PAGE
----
A Writer’s Inspiration

My grandmother’s second wedding was in October of 1977 when she was seventy-five. Unfortunately, my husband and I were students living in Vancouver at the time with insufficient funds to afford plane tickets for the big event. We sent a telegram with our congratulations in advance – the custom in those days for guests who could not attend – then telephoned my parents’ home at the time when the reception was scheduled in order to talk to the bride and groom.

Imagine us hearing the stunning news that my grandmother had died of a massive heart attack on the way to the church!

Reeling with shock, Ian and I went for a long walk before deciding that I would fly to Toronto that night on the red-eye flight to be with my family, attend my grandmother’s funeral, help deal with condolences and pick up the pieces. Over the years, I’ve come to think of her death with gratitude for how happy she was when it occurred. And I always thought it would make an amazing ending for a story.

However, writers are not always masters of their stories. In my case, it was my son’s friend Ashley, who made the difference. She agreed to read the first draft of Unravelled. She was an ideal reader, an English major and a woman of twenty-five who could give me insights into whether younger women would enjoy the story while at the same time providing useful editorial feedback. Ashley hated the ending.

I still remember her comments, written in large, underlined capital letters “YOU CAN’T LET HER DIE!!! IT’S TOTALLY UNSATISFYING.”

Well, the rest, as they say, is history! Unravelled does not end with a death. Instead it ends with hope. I won’t say anything more in case you decide to give it a try.

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M.K. Tod writes historical fiction. Her latest novel, TIME AND REGRET was published by Lake Union. Mary’s other novels, LIES TOLD IN SILENCE and UNRAVELLED are available from Amazon, NookKoboGoogle Play and iTunes. She can be contacted on Facebook, Twitter and Goodreads or on her website www.mktod.com.

The Paris Deception by David O. Stewart

As a lawyer, David O. Stewart argued before juries, judges, the U.S. Senate, and the U.S. Supreme Court.  Now, he writes history and historical novels, looking for the people behind the stories, and for the stories that have been missed or misunderstood. In his novel The Paris Deception, he brings to light the aftermath of World War One, the people involved, the wheeling and dealing that set in motion circumstances that continue to affect us today.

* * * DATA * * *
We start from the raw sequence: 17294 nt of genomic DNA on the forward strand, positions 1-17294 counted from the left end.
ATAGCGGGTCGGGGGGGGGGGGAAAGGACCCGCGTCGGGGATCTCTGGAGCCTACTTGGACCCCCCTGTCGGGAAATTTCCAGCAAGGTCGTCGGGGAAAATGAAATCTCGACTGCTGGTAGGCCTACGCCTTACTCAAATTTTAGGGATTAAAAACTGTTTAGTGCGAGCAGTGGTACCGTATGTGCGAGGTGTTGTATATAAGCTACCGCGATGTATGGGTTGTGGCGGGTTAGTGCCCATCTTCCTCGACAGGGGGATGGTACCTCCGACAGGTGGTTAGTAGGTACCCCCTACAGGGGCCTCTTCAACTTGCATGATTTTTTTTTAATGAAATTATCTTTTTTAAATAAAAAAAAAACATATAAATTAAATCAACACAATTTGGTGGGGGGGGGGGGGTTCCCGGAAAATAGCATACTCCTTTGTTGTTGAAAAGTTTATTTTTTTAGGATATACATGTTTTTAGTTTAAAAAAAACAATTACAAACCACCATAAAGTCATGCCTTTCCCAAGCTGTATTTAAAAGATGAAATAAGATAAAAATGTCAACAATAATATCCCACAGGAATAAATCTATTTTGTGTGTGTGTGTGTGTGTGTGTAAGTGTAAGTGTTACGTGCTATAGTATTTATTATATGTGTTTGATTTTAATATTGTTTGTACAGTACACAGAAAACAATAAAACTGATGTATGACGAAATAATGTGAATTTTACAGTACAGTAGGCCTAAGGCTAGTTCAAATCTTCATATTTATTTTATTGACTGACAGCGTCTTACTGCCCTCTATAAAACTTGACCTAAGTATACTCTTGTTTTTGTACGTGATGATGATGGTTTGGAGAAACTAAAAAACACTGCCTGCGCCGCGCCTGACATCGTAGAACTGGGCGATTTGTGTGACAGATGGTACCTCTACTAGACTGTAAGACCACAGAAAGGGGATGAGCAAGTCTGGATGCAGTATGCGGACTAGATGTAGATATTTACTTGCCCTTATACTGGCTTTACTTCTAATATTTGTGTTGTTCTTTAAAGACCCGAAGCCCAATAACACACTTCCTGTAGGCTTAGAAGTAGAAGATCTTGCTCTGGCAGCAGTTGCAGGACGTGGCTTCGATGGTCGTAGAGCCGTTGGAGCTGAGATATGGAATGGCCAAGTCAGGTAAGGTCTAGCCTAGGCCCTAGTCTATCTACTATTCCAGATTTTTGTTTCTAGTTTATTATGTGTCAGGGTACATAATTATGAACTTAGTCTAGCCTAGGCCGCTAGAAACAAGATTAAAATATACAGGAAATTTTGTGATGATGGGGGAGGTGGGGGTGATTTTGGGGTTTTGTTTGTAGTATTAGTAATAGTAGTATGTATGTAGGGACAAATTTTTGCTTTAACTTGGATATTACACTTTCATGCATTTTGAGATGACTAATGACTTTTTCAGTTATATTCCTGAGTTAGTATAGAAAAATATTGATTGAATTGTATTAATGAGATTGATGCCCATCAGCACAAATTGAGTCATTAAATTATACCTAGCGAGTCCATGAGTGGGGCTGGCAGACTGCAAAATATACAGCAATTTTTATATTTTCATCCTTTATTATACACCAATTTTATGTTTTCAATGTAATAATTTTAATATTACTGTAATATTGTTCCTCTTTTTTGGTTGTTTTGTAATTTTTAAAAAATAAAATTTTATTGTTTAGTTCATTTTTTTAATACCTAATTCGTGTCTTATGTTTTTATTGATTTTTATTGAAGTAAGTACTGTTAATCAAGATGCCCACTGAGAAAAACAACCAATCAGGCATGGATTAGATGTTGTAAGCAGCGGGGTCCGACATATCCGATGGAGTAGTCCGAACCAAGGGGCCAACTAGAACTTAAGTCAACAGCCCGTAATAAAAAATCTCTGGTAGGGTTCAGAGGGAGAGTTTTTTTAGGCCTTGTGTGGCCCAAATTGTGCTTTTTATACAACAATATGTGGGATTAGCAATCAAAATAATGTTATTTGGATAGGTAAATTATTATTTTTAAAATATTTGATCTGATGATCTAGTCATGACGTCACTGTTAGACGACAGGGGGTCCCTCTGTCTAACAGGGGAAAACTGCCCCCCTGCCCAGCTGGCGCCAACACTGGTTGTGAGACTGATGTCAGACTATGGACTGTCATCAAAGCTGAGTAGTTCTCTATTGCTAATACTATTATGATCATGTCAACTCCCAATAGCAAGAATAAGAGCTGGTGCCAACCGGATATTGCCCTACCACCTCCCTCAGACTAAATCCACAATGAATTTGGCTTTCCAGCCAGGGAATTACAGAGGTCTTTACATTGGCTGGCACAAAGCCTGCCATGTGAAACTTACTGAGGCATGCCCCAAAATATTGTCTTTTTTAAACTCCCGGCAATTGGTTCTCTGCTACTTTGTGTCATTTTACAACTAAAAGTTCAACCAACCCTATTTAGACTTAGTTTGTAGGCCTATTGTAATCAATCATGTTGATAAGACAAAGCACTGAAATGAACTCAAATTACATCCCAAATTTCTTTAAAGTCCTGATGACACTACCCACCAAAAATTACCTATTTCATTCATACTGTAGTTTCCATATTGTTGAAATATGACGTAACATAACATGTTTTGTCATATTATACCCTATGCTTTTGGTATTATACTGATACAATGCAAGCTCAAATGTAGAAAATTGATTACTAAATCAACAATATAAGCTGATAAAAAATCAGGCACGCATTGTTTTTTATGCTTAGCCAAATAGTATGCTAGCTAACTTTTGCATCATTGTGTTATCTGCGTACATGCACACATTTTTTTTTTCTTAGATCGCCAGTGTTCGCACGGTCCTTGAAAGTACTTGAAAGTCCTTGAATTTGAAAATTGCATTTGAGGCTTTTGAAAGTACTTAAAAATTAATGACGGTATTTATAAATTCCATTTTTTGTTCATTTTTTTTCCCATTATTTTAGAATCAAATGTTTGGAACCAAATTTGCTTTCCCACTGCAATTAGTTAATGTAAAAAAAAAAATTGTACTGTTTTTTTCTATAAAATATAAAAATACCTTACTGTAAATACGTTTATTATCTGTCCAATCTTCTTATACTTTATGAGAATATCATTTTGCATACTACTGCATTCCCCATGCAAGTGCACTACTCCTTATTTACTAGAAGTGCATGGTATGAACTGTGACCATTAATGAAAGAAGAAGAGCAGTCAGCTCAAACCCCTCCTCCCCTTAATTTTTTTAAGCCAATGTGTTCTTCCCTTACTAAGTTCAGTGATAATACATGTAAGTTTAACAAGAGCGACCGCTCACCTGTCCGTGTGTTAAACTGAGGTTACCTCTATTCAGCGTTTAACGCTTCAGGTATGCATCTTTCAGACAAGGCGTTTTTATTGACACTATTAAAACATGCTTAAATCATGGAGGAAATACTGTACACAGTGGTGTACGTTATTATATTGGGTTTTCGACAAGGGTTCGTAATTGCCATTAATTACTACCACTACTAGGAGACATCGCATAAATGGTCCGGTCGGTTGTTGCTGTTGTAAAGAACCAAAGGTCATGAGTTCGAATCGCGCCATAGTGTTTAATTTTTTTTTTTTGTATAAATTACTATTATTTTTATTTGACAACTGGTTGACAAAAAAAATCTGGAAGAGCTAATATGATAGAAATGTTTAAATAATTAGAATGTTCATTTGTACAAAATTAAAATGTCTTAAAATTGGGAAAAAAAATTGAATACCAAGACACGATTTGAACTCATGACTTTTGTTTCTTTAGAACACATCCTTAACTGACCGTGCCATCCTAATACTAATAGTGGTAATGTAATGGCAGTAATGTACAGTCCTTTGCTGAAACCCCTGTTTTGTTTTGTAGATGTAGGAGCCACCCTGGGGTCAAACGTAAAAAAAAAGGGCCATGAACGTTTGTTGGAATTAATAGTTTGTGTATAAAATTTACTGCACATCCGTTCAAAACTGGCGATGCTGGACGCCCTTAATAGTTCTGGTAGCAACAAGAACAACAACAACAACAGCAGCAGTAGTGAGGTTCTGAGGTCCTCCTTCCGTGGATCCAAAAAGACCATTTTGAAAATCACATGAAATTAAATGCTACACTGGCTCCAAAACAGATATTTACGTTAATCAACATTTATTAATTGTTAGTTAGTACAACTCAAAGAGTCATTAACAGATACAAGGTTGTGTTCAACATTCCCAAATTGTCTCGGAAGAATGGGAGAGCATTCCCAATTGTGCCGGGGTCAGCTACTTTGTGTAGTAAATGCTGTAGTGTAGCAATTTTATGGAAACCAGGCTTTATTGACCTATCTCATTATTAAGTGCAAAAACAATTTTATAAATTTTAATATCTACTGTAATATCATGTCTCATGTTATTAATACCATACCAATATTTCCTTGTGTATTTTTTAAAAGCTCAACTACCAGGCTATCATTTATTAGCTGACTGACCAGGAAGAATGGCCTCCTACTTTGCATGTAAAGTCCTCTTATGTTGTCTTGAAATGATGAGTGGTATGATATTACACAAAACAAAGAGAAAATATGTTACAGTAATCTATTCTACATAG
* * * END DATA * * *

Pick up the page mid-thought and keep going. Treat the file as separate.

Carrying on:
History can help us formulate useful questions and prompt warnings about our own times. This is the case with The Paris Deception. Through the characters of President Woodrow Wilson, French Premier Georges Clemenceau, and British Prime Minister David Lloyd George we gain insight on the conflicting values of countries, on the complexities of building peace, and on the weight of great responsibility. We see the United States in its ascendancy, Britain as its empire begins to fade, and the total collapse of Germany.

There have been many WWI novels: stories of families torn apart, the chaos and horror of war, the ineptitude of leaders, the longing for home; stories of intense camaraderie, unfaltering duty and heroism; stories of tragic loss and lives forever and devastatingly altered.

But what do we know about the peace process that followed WWI? Which leaders led the way or blocked the path to some sort of justice? Which borders changed and why? Which new countries were created? Which special interests were served? How did the conditions of peace sow the seeds for WWII and beyond? The Paris Deception is this novel.

I had the privilege of writing a foreword to The Paris Deception, which relaunched yesterday and asked David a few questions about the story.

What or who was the inspiration for your main characters James Fraser and Speed Cook?

Both characters were drawn from history, though they are only dimly recorded. The first book in this series – The Lincoln Deception – begins with a Delphic deathbed disclosure by former Congressman John Bingham of Cadiz, Ohio, to his doctor, concerning the John Wilkes Booth Conspiracy. So I decided that the small-town doctor, James Fraser, who heard that deathbed disclosure would become obsessed with it, and become one of my protagonists. I wanted him to have a co-investigator, which allows different personalities, and different talents, to be applied to the case. I discovered a fascinating contemporary figure, Moses Fleetwood Walker, who came from nearby Steubenville and was the last African-American to play in organized baseball between the 1880s and Jackie Robinson. Walker (the real person) was an aggressive “race man” who challenged the triumphant Jim Crow culture of the era. I thought he would make a fascinating foil and complement, rechristened Speed Cook, to my small-town doctor (James Fraser).

In light of today’s momentous support for Black Lives Matter, what aspects of the treatment of black Americans during World War One stand out for you?